The Craigleith Heritage Depot is on the hunt for local connections to the military – past and present.
“This is a virtual place where we honour and remember those who gave the highest public service and provided us with freedom and peace,” said Andrea Wilson, curator of the Craigleith Heritage Depot Museum.
The ‘Our Military Heritage Exhibit’ was launched on Saturday at the Royal Canadian Legion Branch 281 in Clarksburg with an outdoor, socially-distanced event.
The museum’s new, online exhibit is a living collection of photos, stories, and archives of military ties within The Blue Mountains.
“This exhibit reflects the military heritage of all those who've had the opportunity to live in this remarkable place from the past all the way up to today,” Wilson said.
The exhibit is housed online through the Biblioboard system, which allows users to view as well as upload their own content.
Veterans Affairs provided the museum with a $9,000 grant that was put towards digitizing its own collection.
With the museum collection digitized and online for viewing, the museum is looking to the community to fill in any blanks and add in more detail.
“It's based on the museum collection, which was gathered by the community. That is the core of it, but it doesn't tell all the stories,” Wilson said.
The collection is broken down into five categories - 19th Century, First World War, Second World War, peacekeeping, and resources.
“These exhibits contain the personal story of a few of the many people in our community who stepped up to serve our country is an important way to honour and preserve the memory,” said the Town of the Blue Mountains Mayor Alar Soever.
A number of dignitaries were in attendance for the exhibit launch, including Soever, Grey County Warden, Paul McQueen, MPP Jim Wilson and MP Terry Dowdall.
“This exhibit is a milestone initiative of remembrance, honour and preservation. It is truly an exceptional example of collaborative efforts of community and government,” said Dowdall.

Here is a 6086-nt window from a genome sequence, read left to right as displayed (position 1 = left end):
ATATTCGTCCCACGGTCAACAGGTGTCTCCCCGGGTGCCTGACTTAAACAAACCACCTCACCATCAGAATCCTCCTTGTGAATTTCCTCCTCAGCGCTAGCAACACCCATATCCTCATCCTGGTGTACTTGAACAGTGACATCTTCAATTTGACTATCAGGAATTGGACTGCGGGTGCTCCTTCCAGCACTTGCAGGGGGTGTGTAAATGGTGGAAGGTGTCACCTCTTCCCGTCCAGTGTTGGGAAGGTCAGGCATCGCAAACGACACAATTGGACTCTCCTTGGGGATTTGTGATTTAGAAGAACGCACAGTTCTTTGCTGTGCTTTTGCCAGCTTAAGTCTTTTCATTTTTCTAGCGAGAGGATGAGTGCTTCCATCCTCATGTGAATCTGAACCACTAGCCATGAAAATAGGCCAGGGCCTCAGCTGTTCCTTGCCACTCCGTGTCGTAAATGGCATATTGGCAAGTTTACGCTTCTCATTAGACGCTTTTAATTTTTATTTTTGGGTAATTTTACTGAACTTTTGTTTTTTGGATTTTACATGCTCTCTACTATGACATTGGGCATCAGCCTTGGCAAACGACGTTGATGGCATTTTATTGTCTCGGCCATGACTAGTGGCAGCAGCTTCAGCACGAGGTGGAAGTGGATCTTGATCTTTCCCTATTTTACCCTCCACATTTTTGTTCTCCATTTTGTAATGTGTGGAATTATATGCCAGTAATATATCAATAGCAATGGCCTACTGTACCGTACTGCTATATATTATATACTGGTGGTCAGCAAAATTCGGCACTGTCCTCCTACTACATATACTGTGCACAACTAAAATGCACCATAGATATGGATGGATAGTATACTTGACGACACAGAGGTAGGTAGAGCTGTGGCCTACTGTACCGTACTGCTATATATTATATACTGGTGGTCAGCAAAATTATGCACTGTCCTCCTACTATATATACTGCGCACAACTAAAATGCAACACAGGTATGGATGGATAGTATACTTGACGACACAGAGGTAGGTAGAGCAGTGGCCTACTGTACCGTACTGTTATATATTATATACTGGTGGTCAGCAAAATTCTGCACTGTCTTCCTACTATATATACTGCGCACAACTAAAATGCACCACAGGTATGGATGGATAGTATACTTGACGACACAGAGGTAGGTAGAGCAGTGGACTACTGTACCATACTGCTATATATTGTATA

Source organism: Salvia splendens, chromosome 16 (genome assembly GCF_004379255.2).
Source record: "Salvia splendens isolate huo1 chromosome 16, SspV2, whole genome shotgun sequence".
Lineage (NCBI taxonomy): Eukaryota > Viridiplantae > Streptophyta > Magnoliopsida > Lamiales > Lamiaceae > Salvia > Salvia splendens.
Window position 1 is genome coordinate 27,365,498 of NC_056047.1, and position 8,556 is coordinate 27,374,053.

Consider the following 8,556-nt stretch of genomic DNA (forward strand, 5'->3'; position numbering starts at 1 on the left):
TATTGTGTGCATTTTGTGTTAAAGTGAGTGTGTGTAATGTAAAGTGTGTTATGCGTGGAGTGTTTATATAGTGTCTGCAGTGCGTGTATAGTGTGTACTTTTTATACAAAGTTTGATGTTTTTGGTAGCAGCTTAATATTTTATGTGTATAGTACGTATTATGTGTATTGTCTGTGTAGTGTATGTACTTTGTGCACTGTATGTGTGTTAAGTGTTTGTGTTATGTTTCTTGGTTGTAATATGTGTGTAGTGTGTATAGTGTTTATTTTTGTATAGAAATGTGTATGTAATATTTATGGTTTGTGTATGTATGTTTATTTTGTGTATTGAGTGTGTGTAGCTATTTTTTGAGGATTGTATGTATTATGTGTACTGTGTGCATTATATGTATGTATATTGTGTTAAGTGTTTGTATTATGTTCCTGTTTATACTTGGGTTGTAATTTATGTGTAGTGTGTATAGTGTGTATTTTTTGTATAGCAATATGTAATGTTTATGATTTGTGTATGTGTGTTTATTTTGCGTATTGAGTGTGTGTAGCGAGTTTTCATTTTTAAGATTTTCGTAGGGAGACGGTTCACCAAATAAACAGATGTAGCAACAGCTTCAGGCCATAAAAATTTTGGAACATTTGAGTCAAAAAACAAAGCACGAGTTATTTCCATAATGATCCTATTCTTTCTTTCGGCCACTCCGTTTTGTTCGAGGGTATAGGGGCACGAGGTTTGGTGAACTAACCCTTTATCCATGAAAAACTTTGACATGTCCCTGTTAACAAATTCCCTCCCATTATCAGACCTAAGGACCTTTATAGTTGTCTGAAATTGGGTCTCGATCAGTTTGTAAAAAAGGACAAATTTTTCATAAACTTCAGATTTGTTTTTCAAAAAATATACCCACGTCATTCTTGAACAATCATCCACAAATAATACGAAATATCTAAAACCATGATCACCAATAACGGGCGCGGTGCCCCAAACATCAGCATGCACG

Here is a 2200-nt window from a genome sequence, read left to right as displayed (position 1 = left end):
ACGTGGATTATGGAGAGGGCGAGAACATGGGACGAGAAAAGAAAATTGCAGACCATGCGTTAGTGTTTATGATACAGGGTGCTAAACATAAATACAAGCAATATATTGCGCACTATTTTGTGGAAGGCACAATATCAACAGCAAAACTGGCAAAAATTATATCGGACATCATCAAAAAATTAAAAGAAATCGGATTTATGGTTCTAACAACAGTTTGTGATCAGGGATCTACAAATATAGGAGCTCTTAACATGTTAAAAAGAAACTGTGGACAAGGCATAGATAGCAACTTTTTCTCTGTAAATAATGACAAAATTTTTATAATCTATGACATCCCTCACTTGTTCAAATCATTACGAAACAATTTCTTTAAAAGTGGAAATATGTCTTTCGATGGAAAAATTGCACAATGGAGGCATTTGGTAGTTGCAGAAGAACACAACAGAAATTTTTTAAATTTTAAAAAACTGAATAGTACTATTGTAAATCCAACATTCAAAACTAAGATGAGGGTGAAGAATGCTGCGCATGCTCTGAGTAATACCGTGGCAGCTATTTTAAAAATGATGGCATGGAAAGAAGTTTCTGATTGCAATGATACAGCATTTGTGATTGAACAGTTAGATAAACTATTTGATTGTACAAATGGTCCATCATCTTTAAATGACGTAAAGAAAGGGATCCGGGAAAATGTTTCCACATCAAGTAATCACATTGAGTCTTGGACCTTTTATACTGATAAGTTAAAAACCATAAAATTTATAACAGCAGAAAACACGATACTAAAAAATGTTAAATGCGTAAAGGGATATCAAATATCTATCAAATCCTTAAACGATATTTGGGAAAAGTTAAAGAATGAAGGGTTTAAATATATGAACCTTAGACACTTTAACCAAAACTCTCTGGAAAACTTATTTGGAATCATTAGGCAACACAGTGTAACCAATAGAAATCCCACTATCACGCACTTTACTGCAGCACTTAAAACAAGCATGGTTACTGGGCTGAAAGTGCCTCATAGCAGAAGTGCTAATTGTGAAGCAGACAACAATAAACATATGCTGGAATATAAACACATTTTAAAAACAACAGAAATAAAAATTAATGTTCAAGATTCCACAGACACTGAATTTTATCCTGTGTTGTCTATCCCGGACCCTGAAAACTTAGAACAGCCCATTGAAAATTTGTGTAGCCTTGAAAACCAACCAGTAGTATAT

During the event, Wilson provided a few examples of exhibit stories, including the experiences of two cousins who served as nurses during the First World War.
“One of their brothers was also a physician during the war and they all served at the same field hospital,” she explained.
The online format of the exhibit will allow for an endless collection of materials, with no limit.
“What we'll hope is that as people see images online, through this exhibit, they may know more stories and they may have more information or a picture,” said Sabrina Saunders, CEO of the Blue Mountains Public Library. “So, we start with the fact that this is a military history exhibit, but then what else? How else did they touch our community?”
Individuals who may need assistance in uploading or contributing materials to the exhibit are encouraged to contact the museum depot staff.
Saunders adds that museum staff have also been working with Canadian researchers who focus on military history.
She says the collaboration with researchers adds to both the quality of content the museum is able to house, but also increases the presence of the Blue Mountains in other books and research materials.
“It's not just the exhibit, it's the exhibit and it's the research that goes on to it. Then by working with the researchers, we're bringing it full circle,” Saunders said. “That researcher may write a book, and then that book shows up in our library as a piece of local history.”
The museum will not be capping the project with a deadline, and will continue to build a living collection.
“We hope that you'll join in the journey of growing this resource so that we can all remember, reflect and connect to these remarkable stories,” Wilson said.
Jennifer Golletz, Local Journalism Initiative Reporter, CollingwoodToday.ca